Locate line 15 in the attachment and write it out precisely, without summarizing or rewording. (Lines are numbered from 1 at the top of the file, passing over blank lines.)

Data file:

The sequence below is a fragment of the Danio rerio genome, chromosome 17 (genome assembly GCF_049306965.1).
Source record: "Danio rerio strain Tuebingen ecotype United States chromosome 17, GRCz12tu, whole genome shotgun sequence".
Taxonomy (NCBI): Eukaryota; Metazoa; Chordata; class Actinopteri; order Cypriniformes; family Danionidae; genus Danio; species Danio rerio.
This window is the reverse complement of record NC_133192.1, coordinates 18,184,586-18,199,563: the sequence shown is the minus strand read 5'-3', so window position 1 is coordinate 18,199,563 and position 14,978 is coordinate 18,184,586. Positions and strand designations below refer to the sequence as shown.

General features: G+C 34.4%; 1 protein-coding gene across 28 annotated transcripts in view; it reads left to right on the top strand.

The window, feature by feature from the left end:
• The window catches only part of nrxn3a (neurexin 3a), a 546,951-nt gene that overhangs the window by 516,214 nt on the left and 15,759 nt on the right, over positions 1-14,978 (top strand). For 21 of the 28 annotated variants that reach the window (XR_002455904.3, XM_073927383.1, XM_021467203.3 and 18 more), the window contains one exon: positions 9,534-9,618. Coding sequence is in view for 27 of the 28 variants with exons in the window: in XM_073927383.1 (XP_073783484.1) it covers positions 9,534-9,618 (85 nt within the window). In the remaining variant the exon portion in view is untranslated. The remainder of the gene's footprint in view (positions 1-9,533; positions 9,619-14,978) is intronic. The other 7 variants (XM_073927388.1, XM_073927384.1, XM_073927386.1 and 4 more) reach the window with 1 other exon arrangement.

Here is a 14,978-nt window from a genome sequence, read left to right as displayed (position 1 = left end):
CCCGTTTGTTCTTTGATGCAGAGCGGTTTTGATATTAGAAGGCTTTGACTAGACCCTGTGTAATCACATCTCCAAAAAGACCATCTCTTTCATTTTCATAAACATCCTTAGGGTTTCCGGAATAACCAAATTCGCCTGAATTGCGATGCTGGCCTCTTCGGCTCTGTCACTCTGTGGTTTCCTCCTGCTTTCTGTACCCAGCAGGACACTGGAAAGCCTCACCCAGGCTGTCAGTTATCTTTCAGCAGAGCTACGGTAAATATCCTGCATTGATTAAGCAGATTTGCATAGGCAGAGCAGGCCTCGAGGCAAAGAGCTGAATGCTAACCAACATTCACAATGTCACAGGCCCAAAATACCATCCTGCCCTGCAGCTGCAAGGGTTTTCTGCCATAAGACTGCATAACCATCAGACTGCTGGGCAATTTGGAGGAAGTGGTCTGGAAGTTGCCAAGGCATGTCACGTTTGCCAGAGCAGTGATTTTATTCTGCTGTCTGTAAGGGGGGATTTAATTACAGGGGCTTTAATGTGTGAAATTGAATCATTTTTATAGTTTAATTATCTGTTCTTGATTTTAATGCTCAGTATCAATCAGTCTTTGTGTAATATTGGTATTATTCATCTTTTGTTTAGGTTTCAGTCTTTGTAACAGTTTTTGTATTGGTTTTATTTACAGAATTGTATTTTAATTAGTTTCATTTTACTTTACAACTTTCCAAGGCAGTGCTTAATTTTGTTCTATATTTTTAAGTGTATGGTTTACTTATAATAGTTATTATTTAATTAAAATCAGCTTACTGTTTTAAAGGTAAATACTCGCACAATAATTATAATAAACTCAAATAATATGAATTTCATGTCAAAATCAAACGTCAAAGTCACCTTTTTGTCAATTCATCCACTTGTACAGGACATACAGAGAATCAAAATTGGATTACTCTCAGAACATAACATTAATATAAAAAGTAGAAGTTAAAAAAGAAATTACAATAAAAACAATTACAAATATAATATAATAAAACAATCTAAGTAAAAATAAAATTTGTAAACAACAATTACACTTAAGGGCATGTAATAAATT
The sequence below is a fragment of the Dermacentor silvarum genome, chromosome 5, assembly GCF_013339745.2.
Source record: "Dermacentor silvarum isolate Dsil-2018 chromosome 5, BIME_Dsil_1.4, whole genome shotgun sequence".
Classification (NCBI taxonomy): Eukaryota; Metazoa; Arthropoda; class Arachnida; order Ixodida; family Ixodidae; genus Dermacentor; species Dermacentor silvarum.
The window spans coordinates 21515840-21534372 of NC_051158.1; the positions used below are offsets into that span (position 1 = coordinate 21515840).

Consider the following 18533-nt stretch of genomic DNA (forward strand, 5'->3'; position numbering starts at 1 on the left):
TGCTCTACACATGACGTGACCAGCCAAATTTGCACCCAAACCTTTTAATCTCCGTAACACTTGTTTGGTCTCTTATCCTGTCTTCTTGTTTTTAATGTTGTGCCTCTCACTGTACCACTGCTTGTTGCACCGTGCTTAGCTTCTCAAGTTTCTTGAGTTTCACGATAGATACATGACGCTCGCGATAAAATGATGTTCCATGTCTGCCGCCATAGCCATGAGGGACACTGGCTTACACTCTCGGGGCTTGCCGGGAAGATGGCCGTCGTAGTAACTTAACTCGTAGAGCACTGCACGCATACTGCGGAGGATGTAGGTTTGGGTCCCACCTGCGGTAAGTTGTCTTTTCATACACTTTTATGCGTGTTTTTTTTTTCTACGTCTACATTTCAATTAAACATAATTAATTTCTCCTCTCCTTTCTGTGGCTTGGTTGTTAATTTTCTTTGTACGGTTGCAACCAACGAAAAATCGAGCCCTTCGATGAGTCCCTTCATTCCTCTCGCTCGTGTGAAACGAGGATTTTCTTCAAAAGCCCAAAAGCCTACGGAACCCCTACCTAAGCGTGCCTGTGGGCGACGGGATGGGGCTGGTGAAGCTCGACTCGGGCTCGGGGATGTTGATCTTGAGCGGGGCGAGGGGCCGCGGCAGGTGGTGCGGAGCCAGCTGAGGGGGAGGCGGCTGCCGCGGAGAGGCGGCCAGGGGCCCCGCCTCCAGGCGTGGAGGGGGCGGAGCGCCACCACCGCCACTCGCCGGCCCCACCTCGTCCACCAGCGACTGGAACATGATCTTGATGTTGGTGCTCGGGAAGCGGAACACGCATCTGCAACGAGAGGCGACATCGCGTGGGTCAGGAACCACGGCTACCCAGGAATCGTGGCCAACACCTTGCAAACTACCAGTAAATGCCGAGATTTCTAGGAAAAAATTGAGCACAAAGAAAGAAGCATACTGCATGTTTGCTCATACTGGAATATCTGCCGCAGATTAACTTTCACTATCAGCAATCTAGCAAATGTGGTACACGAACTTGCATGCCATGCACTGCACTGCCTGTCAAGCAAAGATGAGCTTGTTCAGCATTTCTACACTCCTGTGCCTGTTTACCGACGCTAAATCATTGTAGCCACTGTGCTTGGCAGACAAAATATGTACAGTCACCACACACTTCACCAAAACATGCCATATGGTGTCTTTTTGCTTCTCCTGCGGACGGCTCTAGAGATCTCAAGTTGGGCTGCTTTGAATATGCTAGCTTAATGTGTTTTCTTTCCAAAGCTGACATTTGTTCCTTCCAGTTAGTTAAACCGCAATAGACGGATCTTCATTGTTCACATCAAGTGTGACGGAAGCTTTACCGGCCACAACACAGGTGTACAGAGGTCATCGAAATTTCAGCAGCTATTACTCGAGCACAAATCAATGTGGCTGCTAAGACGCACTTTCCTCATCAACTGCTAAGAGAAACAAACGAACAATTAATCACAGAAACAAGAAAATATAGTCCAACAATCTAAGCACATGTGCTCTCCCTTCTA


TGCTCTACACATGACGTGACCAGCCAAATTTGCACCCAAACCTTTTAATCTCCGTAACACTTGTTTGGTCTCTTATCCTGTCTTCTTGTTTTTAATGTTGTGCCTCTCACTGTACCACTGCTTGTTGCACCGTGCTTAGCTTCTCAAGTTTCTTGAGTTTCACGATAGATACATGACGCTCGCGATAAAATGATGTTCCATGTCTGCCGCCATAGCCATGAGGGACACTGGCTTACACTCTCGGGGCTTGCCGGGAAGATGGCCGTCGTAGTAACTTAACTCGTAGAGCACTGCACGCATACTGCGGAGGATGTAGGTTTGGGTCCCACCTGCGGTAAGTTGTCTTTTCATACACTTTTATGCGTGTTTTTTTTTTCTACGTCTACATTTCAATTAAACATAATTAATTTCTCCTCTCCTTTCTGTGGCTTGGTTGTTAATTTTCTTTGTACGGTTGCAACCAACGAAAAATCGAGCCCTTCGATGAGTCCCTTCATTCCTCTCGCTCGTGTGAAACGAGGATTTTCTTCAAAAGCCCAAAAGCCTACGGAACCCCTACCTAAGCGTGCCTGTGGGCGACGGGATGGGGCTGGTGAAGCTCGACTCGGGCTCGGGGATGTTGATCTTGAGCGGGGCGAGGGGCCGCGGCAGGTGGTGCGGAGCCAGCTGAGGGGGAGGCGGCTGCCGCGGAGAGGCGGCCAGGGGCCCCGCCTCCAGGCGTGGAGGGGGCGGAGCGCCACCACCGCCACTCGCCGGCCCCACCTCGTCCACCAGCGACTGGAACATGATCTTGATGTTGGTGCTCGGGAAGCGGAACACGCATCTGCAACGAGAGGCGACATCGCGTGGGTCAGGAACCACGGCTACCCAGGAATCGTGGCCAACACCTTGCAAACTACCAGTAAATGCCGAGATTTCTAGGAAAAAATTGAGCACAAAGAAAGAAGCATACTGCATGTTTGCTCATACTGGAATATCTGCCGCAGATTAACTTTCACTATCAGCAATCTAGCAAATGTGGTACACGAACTTGCATGCCATGCACTGCACTGCCTGTCAAGCAAAGATGAGCTTGTTCAGCATTTCTACACTCCTGTGCCTGTTTACCGACGCTAAATCATTGTAGCCACTGTGCTTGGCAGACAAAATATGTACAGTCACCACACACTTCACCAAAACATGCCATATGGTGTCTTTTTGCTTCTCCTGCGGACGGCTCTAGAGATCTCAAGTTGGGCTGCTTTGAATATGCTAGCTTAATGTGTTTTCTTTCCAAAGCTGACATTTGTTCCTTCCAGTTAGTTAAACCGCAATAGACGGATCTTCATTGTTCACATCAAGTGTGACGGAAGCTTTACCGGCCACAACACAGGTGTACAGAGGTCATCGAAATTTCAGCAGCTATTACTCGAGCACAAATCAATGTGGCTGCTAAGACGCACTTTCCTCATCAACTGCTAAGAGAAACAAACGAACAATTAATCACAGAAACAAGAAAATATAGTCCAACAATCTAAGCACATGTGCTCTCCCTTCTA